A total of 31 files with possible critical incidents were identified on initial screening. After face validation by the three investigators, six needed review; three were discarded, leaving a total of 28 identified cases (17% of all placements). There was a preponderance of female students placed, and this was proportionately represented in the incidents (Box 3).

Thematic analysis of the 28 cases found that clinical supervision, professional practice and administration were the key issues causing distress for the students (Box 4). A small sample of cases is described in Box 5.


This study suggests that, during the 2-year audit period, potentially distressing incidents occurred in at least 17% of medical student placements in remote Aboriginal communities in Central Australia. In 2006, from the 75 anonymous feedback forms completed by the cohort of 97 students, 64 (85%) rated their overall placement as above average or excellent, and 61 (81%) believed it had increased their interest in rural practice, while only four (5%) considered the placement below average or poor, and three (4%) reported less interest in rural practice as a result (unpublished data, NTGPE, 2006). Thus, there were many more students who experienced critical incidents than those who rated the placement poorly, suggesting that a “distressing” incident does not necessarily lead to an overall negative placement and may in fact be a powerful learning experience.

This retrospective audit has several limitations. The large number of files with inadequate documentation and the reliance on self-reporting by students increases potential bias. The primary feedback noted was from students and NTGPE staff, rather than supervisors, clinic staff or patients. The interviewers’ own experiences, both of the clinical context and in counselling skills, may inform how they interpret and attach significance to feedback. The number of descriptors and the brevity of their explanations may have led to a lack of clarity for the reviewers and a wider spread of descriptors. Multiple descriptors applicable to a case may also be interrelated: for example, clinical supervision is dependent on functional interpersonal relationships, appropriate professional practice, and professional attitudes.

Good supervision promotes professional development, but we found that the quality of clinical supervision appears to be a major concern. Complex patients with multiple morbidities; major traumatic events; lower health and language literacy; clinics characterised by understaffing, high staff burnout and turnover; and some recruitment practices (eg, appointment of short-term locums) all make it difficult to develop and maintain supervisory and teaching quality. Clinical workloads can be high and students seen as a valuable “pair of hands” and left to see patients on their own. The tension between service delivery demands and teaching may result in the teaching role being seen as a low priority. Clinics are staffed by interprofessional teams; non-medical staff may supervise medical students, and there may be a lack of clarity in roles, commitment or confidence in supervising across professional disciplines. Students may not value the roles of remote area nurses or be reluctant to accept their authority as supervisors, and have attitudes perpetuating the traditional hierarchical medical–nursing divide. Lack of training and skills in clinical supervision, compounded by remoteness and difficulty in attending training, may hamper the professional development of supervisors. These factors suggest that students require particularly careful clinical supervision to protect patients’ and students’ safety and promote ethical practice.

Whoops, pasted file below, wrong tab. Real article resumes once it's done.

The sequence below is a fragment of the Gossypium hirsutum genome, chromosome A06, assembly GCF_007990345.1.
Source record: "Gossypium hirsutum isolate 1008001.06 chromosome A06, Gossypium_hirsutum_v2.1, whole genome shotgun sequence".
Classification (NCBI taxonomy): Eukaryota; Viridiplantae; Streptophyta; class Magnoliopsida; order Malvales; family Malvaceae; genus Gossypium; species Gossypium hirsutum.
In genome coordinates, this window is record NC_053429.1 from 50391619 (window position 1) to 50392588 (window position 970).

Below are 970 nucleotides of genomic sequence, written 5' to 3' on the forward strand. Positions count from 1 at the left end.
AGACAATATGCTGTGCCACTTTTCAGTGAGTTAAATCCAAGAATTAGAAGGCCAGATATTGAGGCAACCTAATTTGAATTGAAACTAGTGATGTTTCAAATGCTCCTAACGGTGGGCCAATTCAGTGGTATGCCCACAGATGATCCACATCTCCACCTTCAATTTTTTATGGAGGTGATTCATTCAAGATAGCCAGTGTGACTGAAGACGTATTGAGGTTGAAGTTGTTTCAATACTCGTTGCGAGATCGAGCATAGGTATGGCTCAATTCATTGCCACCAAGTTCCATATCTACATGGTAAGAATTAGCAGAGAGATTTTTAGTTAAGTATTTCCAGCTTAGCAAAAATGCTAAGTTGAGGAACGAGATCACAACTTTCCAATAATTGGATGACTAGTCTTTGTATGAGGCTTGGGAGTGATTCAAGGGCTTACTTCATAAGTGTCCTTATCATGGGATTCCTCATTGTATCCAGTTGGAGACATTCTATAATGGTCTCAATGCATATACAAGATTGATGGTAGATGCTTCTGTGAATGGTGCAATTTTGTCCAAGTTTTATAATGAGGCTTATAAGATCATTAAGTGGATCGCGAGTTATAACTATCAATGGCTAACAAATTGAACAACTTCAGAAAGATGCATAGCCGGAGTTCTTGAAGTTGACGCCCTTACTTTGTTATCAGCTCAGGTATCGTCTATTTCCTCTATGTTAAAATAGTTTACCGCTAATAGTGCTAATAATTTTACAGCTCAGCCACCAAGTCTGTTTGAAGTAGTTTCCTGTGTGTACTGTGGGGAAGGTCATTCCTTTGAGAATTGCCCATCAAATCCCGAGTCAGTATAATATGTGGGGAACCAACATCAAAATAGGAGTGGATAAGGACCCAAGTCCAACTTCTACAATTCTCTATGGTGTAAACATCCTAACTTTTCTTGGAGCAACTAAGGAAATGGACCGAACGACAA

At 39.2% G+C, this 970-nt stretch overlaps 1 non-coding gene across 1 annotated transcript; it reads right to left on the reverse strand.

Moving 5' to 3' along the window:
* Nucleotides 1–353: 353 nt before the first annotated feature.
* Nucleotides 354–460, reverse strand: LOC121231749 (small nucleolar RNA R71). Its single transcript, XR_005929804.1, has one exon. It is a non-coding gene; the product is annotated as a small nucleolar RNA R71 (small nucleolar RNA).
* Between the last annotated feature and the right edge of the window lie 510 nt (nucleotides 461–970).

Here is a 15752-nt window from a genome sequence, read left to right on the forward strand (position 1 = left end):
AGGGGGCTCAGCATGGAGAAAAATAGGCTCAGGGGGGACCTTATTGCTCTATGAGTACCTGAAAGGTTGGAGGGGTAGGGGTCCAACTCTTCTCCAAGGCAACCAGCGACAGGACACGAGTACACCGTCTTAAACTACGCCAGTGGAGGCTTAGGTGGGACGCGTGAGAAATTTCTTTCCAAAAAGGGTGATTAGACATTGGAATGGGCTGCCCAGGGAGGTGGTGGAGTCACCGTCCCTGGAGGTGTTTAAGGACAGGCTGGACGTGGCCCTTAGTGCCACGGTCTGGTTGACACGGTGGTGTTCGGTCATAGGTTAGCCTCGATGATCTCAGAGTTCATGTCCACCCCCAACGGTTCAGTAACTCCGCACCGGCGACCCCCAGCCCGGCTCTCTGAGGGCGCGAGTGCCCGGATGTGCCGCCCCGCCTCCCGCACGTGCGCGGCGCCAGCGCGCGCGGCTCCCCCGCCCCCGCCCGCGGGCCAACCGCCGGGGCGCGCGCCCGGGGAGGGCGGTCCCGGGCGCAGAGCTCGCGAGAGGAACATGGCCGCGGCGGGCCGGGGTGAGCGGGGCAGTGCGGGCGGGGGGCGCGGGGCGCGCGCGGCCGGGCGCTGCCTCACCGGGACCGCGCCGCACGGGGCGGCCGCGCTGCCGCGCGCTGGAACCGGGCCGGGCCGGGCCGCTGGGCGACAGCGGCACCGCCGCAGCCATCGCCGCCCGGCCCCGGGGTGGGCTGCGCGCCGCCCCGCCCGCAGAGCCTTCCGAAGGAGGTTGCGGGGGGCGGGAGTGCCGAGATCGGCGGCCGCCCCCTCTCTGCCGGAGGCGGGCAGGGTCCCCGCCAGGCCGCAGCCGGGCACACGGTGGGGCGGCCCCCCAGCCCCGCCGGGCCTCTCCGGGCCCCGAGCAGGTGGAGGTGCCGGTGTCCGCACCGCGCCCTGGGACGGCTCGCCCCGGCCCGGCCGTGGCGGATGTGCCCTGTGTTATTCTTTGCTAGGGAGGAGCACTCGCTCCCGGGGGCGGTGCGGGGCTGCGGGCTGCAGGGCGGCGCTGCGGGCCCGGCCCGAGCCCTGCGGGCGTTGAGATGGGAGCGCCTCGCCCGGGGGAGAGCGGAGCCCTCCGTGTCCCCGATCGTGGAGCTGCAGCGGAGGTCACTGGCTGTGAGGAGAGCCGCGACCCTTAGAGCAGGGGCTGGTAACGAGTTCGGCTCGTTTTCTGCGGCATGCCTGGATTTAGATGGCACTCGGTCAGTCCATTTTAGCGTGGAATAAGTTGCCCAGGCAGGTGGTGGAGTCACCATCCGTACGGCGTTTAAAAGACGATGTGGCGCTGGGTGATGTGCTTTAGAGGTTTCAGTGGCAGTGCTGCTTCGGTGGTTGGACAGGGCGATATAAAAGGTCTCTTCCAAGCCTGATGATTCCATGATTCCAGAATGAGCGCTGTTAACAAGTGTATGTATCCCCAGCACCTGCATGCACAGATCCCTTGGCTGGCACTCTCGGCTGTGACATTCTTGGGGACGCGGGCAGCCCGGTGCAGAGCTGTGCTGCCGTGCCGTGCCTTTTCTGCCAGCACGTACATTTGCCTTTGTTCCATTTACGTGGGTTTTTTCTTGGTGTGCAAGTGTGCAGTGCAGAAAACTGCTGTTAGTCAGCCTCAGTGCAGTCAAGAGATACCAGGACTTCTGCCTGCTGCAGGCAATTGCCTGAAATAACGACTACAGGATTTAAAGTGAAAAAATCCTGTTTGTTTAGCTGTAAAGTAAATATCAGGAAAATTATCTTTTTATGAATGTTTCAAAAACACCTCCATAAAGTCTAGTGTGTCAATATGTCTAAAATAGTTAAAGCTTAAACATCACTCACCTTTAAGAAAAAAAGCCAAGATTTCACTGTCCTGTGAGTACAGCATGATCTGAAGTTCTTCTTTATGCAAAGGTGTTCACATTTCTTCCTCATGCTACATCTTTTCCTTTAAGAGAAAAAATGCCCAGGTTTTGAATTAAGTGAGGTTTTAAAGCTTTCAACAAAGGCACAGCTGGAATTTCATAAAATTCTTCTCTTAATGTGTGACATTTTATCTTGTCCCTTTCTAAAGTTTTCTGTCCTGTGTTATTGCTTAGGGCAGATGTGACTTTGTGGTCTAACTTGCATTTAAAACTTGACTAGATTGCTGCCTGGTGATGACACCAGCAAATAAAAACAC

Personal qualities such as resourcefulness, self-confidence and cross-cultural skills will aid students in making the most of their elective. However, a “medical tourist” attitude may undermine the learning component and lead to mismatched expectations. Some students may be experiential learners and “keen to have a go”; they may appreciate a lack of supervision as it allows them to do more, but they may lack insight into their own capabilities and have “strategies to appear as competent as possible”.11,12 All these attitudes and perceptions can challenge the inexperienced supervisor.

A review from the United Kingdom recognised the value of more structured approaches to medical electives to maximise learning and minimise the risks.13 Strategic planning can address some of the challenges of clinical education14 in the primary care and remote Aboriginal community setting, and should be applied to student electives. Immediate strategies can include organisational systems for risk management; staff and student commitment to processes such as ethical practice; feedback and debriefs; and employing staff who are familiar with local conditions. Establishing more intimate partnerships with communities, universities and clinics with stable staffing, developing rigorous standards for selection of supervisors, and resourcing interprofessional training in clinical education are some longer-term practical strategies.

While student placements are attractive and have demonstrated positive outcomes, they demand due consideration be given to safeguarding students, supervisors and, most importantly, patients. This is timely given the increasing burden of clinical education that is being placed on community-based health services and general practice, and in rural and remote Australia.

1 Northern Territory General Practice Education (NTGPE) Rural Undergraduate Support and Coordination Program (RUSC) process

2 Descriptors for potentially harmful incidents


Types of incidents